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Gift allows Wake Forest University School of Law to create Legal Aid Society Endowed Fund

The Wake Forest University School of Law has received a significant gift from the Legal Aid Society of Northwest North Carolina to further legal assistance for the poor.

The gift of $465,605 that was granted to the school will create the Legal Aid Society Endowed Fund for the Wake Forest University School of Law. The funds will be used to support the community outreach efforts of the Law School including particularly initiatives that assist those who are economically disadvantaged.

“We are thrilled that the Legal Aid Society has chosen to contribute to the Wake Forest School of Law in such a magnanimous way,” said Law School Dean Blake Morant. “This generous gift will expand the Law School’s ability to provide legal services to the poor.”

The Legal Aid Society of Northwest North Carolina, the state’s first legal aid society, after combining its operations with Legal Aid of North Carolina, sold its building in 2007 and wanted to give the proceeds to the law school, according to the Legal Aid Society’s board president Cal Adams of Womble Carlyle Sandridge & Rice.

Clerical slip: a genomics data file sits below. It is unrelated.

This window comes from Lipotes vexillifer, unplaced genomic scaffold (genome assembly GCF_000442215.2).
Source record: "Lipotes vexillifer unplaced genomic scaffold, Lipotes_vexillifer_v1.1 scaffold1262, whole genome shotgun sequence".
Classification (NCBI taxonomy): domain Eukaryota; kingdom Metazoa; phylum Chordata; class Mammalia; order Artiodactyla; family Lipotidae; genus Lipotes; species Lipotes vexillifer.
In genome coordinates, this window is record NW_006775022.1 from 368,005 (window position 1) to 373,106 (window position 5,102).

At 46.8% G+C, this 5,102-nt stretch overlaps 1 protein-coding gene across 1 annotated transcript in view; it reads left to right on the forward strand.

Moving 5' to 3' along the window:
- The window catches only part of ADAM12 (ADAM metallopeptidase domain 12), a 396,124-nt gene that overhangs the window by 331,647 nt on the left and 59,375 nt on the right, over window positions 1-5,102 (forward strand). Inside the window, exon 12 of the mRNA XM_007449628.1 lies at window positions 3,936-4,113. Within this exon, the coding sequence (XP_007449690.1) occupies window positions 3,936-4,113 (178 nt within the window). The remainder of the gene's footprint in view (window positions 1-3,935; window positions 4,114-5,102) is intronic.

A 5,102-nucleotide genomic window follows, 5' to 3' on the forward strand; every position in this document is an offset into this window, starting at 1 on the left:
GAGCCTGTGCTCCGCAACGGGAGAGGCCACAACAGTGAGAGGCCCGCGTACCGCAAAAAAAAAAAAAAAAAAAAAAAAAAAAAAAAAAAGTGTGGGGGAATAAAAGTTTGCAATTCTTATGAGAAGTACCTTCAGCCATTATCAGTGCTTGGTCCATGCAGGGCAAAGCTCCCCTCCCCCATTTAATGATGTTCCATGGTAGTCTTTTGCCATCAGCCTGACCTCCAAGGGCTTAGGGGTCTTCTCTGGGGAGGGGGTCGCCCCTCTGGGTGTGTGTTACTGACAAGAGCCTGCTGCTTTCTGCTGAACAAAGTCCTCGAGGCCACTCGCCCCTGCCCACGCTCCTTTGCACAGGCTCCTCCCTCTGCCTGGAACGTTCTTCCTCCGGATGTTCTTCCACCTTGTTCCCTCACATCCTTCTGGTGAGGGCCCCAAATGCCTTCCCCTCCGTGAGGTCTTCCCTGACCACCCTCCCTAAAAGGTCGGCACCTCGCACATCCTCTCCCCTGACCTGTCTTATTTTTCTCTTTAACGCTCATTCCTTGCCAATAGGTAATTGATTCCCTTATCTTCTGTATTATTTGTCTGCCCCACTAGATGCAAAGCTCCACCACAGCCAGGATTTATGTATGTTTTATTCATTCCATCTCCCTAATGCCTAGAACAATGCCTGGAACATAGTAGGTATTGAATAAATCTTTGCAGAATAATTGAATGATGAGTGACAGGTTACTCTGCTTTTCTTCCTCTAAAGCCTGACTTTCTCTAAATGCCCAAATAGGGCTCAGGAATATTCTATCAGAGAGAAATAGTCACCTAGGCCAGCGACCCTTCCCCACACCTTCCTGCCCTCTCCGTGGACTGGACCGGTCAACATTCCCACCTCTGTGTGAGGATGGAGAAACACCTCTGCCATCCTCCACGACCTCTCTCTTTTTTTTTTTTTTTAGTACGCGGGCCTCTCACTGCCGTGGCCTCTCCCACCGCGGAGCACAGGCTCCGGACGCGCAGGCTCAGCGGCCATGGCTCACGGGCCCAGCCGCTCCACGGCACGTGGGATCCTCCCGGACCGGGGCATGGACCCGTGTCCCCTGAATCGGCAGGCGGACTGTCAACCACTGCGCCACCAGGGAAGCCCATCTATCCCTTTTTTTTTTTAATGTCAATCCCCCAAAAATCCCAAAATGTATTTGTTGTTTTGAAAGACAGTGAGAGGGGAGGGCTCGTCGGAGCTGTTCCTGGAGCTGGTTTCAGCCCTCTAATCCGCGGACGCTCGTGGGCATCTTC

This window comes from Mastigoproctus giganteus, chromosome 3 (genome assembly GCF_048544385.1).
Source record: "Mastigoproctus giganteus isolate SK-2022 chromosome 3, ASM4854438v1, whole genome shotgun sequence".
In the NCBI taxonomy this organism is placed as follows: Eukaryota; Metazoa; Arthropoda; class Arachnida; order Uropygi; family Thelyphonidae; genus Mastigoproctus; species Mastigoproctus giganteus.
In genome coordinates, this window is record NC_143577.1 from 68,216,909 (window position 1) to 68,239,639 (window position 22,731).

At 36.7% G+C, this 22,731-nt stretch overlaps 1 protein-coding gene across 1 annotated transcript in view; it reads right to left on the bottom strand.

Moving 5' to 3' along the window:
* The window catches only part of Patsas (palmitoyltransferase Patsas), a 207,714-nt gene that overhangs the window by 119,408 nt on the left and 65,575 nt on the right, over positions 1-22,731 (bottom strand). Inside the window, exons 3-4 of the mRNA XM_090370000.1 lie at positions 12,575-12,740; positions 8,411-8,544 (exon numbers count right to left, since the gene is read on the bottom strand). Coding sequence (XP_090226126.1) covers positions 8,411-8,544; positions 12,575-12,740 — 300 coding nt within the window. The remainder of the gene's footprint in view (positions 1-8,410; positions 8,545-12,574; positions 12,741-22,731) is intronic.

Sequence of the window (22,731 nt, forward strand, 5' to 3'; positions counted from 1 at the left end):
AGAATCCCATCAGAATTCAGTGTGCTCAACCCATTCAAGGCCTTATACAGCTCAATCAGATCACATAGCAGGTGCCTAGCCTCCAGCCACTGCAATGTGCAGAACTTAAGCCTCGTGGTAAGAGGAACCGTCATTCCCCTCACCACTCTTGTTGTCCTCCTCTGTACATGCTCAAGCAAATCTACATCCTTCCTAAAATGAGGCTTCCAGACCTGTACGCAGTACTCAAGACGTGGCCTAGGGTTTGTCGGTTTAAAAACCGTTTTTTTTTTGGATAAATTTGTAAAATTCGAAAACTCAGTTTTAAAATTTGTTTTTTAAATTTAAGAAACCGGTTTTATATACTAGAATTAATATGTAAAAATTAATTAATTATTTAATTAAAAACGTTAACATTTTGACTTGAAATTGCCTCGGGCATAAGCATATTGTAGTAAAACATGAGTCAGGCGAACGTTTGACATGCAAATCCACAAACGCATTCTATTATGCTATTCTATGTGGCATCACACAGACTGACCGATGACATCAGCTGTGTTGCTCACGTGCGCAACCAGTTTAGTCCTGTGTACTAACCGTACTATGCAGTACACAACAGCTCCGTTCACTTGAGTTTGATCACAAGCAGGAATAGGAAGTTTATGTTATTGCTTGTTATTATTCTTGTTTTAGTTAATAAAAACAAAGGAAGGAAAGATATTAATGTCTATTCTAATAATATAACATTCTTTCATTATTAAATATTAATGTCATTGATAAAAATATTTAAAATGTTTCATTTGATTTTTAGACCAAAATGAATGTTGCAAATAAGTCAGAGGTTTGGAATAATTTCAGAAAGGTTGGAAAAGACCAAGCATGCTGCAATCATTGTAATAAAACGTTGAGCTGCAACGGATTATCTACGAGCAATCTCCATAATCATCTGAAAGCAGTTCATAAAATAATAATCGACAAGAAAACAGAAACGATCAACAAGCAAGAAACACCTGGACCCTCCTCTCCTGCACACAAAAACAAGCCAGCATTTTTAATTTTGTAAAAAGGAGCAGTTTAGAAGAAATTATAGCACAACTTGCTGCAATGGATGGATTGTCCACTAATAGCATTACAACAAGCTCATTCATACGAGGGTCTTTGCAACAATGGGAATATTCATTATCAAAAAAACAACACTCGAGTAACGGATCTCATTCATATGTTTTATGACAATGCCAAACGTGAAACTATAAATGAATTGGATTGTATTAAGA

“We wanted to keep the money in the community and we’ve always had a very close relationship and strong connection with the Law School,” Adams said. “We’re excited about what Dean Morant is trying to do with the pro bono clinical programs. It seemed to be the perfect fit.”

Legal Aid Society board member Bill Spry, who practiced law in Winston-Salem for nearly two decades, said the goal of the board was to see the money go to provide legal services to those who can least afford it.

“We wanted the money to continue in some way to serve the mandate of the Legal Aid Society,” Spry said. “We believed the Law School can use the money to fund clinics to provide legal aid to the poor.”

The Wake Forest University School of Law offers five degree programs: the JD, the JD/MDiv, the JD/MA in Religion, the Master of Laws in American Law and the JD/MBA in conjunction with the university’s Babcock Graduate School of Management.